Budapest, January 21 (MTI) – Taxi drivers ended their demonstration against ride-hailing company Uber in downtown Budapest after talks with the development ministry on Thursday afternoon.
Earlier in the day, two state secretaries from the development ministry, Gabor Czepek and Laszlo Taso, met representatives of the taxi drivers for talks.
Zsolt Gelencser, one of the demonstration’s organisers, told a press conference after the meeting that an agreement was reached with the government representatives on starting talks next week concerning the law on taxi services and how the operations of Uber may comply with rules governing taxis.
He thanked members of the public for their patience during the protest and he also thanked the police for their help. He added that the demonstration had met its goal.
Another organiser, Csaba Czifery, said government representatives at the talks declared they were on the side of taxi drivers. He said the taxi drivers will be represented by a delegation at next week’s talks and they expect that at least four to six weeks will be necessary to introduce effective rules.
The development ministry said the taxi drivers’ representatives promised at the talks that the demonstration would end on Thursday afternoon. The government representatives said they are “on the side of the taxi drivers who obey laws and pay taxes”. The ministry added in a statement it had been agreed that taxi services can only be provided according to the rules of a government decree and under equal conditions for all participants. Talks will continue next week and the ministry said it awaits proposals from taxi representatives.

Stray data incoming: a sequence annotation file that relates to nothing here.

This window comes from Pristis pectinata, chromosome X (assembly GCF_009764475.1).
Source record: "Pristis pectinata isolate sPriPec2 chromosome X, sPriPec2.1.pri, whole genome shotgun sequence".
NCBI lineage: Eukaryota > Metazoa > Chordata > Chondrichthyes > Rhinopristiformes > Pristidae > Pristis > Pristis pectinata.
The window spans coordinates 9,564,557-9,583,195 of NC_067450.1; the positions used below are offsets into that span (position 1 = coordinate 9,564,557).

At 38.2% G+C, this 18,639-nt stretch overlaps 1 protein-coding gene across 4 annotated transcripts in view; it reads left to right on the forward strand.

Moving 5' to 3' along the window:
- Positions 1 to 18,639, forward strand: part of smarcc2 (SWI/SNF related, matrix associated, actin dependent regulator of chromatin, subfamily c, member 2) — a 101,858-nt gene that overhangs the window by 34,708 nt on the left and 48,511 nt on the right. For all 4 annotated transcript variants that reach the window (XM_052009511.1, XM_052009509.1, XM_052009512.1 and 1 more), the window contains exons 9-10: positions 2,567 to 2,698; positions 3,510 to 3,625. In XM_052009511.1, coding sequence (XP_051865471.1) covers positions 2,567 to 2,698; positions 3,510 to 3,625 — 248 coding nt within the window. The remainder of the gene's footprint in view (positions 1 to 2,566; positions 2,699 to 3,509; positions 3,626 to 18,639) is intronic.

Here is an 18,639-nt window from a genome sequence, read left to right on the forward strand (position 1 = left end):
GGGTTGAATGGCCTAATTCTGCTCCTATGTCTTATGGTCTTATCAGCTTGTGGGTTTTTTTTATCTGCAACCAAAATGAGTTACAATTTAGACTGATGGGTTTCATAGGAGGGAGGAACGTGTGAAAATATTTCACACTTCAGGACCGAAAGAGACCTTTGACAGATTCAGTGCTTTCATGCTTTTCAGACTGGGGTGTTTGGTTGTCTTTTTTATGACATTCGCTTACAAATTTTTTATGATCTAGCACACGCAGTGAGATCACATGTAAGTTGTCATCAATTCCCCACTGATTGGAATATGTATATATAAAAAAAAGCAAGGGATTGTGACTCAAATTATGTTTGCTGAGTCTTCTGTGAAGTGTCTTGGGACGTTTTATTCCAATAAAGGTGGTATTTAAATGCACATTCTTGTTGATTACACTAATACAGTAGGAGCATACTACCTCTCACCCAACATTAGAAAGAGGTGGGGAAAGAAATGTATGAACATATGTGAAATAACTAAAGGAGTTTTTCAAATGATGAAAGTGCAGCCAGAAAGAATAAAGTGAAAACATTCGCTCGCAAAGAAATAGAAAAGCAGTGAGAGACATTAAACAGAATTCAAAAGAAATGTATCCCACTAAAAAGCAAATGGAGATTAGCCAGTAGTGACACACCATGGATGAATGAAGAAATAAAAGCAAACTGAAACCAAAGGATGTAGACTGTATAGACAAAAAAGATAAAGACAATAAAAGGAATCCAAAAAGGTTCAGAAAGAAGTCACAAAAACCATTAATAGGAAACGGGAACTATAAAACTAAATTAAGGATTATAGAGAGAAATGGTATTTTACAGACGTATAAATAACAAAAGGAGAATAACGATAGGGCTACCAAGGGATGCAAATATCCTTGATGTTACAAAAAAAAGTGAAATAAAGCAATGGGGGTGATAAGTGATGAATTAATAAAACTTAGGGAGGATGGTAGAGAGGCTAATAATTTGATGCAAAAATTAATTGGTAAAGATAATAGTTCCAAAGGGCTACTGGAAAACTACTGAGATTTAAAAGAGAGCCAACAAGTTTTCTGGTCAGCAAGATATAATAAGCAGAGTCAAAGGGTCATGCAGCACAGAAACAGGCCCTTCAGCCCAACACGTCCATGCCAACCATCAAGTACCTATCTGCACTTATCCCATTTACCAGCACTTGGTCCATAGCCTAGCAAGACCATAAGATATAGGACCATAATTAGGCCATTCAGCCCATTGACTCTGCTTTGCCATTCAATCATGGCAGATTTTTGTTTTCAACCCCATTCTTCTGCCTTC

The demonstration in the junction of Bajcsy-Zsinlinszky Road, Jozsef Attila Road and Andrassy Avenue entered into its fourth day on Thursday morning, with police securing the area and controlling traffic. Cars were allowed to use one lane in each direction.
The government yesterday said it would heed to calls by taxi drivers for a level playing field and talks would be started soon on fairer regulations for the long term. It also said banning Uber would not be ruled out if the company did not stick to the rules.
Government office chief Janos Lazar told a regular press briefing on Thursday that the government needs to help taxi drivers because it is a regulated market, and if the state regulates a market, it should involve protecting it. A common denominator needs to be found with the taxi drivers on how things should be regulated, he added. The government wants everybody in Hungary to respect the law and pay tax, plus it wants to ensure the high quality and transparency of taxi services, Lazar said.
Prime Minister Viktor Orban asked people at the cabinet meeting whether the government members were using Uber. None said they did but the majority of younger people working for the government are Uber users, Lazar added.